"I get a playground for my birthday?"

Happy Birthday, little man!

Mickey pulled up his chair and watched the men assemble the playground like he was watching television.








































He gave a cheer to help them along. Or to express his excitement.



























Making Tracks

Good Lord, I can't believe it's August! And August is half over! Summer has flown by and we haven't had much of a summer to speak of. Yesterday it was hot, and it looks like it's going to be that way, and dry, for a couple more days (hot being 89 and 90) and then it's supposed to go back down into the 70s with more rain. Hallelujah! Because we sure haven't had enough rain this year! I jest. I read in the paper that it didn't rain here 7 of the 31 days of July, July being one of the wettest since they started keeping track of such statistics, and June and July together are now on record as being the two wettest months ever. I'm afraid of what the winter will bring. But I digress.

This morning I went out to take a few pictures of the progress that is being made on our kitchen from the outside. The first thing the contractor said to me was "Have you had some turkeys here?" And actually we have. We saw them two days in a row, but they've probably been here when we weren't looking, too. Mickey first spotted them in the north yard. They had come out of the woods and scratched around the yard for a while before disappearing back into the woods. Then, moments later as I left to go to work, I spotted them again, but this time up on the hill behind the house where I have started a compost pile. The next morning I saw them there again.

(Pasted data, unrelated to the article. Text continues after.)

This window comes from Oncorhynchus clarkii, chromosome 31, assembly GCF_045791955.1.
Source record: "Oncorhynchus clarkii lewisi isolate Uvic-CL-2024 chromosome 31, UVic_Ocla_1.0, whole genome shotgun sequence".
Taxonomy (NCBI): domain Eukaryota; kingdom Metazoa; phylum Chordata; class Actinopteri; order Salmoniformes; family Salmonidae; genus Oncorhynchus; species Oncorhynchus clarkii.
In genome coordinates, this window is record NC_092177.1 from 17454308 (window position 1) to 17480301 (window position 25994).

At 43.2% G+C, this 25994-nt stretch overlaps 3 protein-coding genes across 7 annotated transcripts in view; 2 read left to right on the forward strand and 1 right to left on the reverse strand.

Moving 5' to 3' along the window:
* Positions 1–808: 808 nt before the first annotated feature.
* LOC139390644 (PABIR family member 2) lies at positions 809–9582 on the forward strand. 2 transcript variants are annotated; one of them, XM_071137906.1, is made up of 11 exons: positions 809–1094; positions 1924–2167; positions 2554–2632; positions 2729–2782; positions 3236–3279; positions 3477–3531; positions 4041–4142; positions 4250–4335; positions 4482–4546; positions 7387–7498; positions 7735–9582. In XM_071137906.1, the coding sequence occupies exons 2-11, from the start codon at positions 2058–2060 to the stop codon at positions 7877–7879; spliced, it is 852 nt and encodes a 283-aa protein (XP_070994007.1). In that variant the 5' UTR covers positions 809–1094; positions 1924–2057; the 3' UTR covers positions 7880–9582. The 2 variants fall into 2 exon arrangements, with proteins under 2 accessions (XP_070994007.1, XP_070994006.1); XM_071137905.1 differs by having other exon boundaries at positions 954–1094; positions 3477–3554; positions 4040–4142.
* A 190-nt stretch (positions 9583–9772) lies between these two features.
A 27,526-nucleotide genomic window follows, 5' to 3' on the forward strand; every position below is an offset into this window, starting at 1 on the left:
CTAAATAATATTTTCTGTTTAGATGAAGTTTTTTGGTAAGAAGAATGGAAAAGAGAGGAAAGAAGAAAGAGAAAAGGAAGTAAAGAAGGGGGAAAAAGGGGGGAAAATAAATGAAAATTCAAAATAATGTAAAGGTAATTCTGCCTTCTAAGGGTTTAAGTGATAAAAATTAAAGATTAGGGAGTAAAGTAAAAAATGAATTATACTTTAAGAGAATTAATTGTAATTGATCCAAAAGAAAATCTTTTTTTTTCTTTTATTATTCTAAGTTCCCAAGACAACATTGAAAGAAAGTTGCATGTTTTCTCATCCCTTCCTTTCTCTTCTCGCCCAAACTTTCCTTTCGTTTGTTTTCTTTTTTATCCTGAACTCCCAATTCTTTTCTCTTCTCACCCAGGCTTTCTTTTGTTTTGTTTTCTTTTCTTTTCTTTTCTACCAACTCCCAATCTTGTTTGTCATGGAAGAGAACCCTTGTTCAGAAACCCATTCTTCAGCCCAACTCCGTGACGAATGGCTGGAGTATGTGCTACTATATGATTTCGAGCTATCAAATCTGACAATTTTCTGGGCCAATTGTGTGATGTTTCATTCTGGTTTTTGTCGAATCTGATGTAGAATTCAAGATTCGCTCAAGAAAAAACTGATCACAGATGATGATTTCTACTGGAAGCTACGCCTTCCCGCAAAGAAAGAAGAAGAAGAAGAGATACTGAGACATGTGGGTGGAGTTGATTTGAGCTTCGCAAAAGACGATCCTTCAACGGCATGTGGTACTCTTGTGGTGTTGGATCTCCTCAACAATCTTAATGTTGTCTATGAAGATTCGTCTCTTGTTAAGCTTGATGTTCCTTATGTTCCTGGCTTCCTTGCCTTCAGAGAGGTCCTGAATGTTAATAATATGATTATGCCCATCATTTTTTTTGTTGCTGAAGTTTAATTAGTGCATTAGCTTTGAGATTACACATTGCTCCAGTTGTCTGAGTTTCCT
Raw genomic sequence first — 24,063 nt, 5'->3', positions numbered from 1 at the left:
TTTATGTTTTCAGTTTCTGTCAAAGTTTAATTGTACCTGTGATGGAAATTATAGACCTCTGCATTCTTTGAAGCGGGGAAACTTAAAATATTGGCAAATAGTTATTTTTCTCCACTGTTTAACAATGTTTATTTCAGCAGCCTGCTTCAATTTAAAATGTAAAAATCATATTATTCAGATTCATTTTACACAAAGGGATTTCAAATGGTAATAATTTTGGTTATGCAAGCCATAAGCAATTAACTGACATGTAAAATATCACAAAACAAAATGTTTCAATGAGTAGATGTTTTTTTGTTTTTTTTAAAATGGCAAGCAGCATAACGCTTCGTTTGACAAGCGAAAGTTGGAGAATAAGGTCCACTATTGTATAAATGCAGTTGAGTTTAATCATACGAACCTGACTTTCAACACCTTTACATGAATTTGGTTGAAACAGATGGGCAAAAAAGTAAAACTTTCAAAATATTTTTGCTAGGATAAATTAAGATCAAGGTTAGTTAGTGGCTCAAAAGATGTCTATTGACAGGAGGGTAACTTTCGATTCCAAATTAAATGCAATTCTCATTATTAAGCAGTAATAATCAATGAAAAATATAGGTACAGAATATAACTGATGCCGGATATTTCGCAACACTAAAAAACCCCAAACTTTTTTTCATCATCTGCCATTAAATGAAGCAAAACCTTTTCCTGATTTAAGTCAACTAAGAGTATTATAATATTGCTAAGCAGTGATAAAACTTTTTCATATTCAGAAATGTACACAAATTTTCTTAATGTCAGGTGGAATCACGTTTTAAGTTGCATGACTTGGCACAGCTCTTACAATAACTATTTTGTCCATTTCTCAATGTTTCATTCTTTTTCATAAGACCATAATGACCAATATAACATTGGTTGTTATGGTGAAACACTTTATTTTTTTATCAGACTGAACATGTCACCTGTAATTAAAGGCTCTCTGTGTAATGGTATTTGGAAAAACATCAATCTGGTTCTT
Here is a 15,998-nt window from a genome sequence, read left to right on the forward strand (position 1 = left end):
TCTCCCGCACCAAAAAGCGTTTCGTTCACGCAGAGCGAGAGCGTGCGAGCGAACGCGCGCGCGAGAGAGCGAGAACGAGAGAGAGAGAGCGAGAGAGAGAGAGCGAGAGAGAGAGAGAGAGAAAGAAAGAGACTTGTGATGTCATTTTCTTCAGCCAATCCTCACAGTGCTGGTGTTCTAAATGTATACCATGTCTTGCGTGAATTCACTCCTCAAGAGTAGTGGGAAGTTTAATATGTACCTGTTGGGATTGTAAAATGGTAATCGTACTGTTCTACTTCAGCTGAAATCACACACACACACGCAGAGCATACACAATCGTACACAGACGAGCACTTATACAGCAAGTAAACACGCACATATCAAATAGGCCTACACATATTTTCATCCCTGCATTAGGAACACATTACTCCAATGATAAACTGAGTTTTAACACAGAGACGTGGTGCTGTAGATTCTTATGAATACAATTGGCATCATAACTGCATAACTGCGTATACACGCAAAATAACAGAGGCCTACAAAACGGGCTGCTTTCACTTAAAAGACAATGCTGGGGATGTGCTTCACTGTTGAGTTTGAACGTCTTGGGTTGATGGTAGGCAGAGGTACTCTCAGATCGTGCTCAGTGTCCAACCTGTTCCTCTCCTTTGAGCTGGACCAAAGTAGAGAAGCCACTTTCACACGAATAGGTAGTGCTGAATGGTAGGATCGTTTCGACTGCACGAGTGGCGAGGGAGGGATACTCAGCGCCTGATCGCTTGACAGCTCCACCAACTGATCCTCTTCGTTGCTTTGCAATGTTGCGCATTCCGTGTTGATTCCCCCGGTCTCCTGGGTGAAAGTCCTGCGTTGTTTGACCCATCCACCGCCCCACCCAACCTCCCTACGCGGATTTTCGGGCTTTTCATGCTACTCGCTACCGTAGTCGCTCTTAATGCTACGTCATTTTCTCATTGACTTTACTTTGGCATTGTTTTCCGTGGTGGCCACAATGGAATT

Now, please notice that the turkey track is in sand. "Where did you get sand?" you may ask. Well, it's natural here. When people talk about having sandy soil, we have it. And we have sand with no soil, as you see in the picture above. When the excavator was doing work on the hill, he discovered that there is nothing but sand, and giant boulders, 8 inches below the soil. So with all the rain we've had this year, the sand has washed down to where the drive is/was.

As the contractor and I admired the many turkey tracks, I noticed another track. At first my brain thought "Mickey's bare foot", then I realized he would have to have strangely shaped feet to make the track I was studying, which he doesn't, the last time I checked.














The contractor thought that it was a bobcat or lynx. Certainly a large cat. Nearby was a smaller cat track, presumably Maxwell's. Compare.














But now, as I look at the picture of the smaller paw print, it doesn't look like Maxwell's. But certainly some other cat-sized animal. The other night when coming home from doing laundry, a fox ran in front of the car and into and across the yard. And the other night as we enjoyed dinner on the front porch with friends from the city, one of the little boys screamed "a deer"! A huge doe had leaped out of the woods across the street, galloped across the yard and into the woods on the hill. It was spectacular!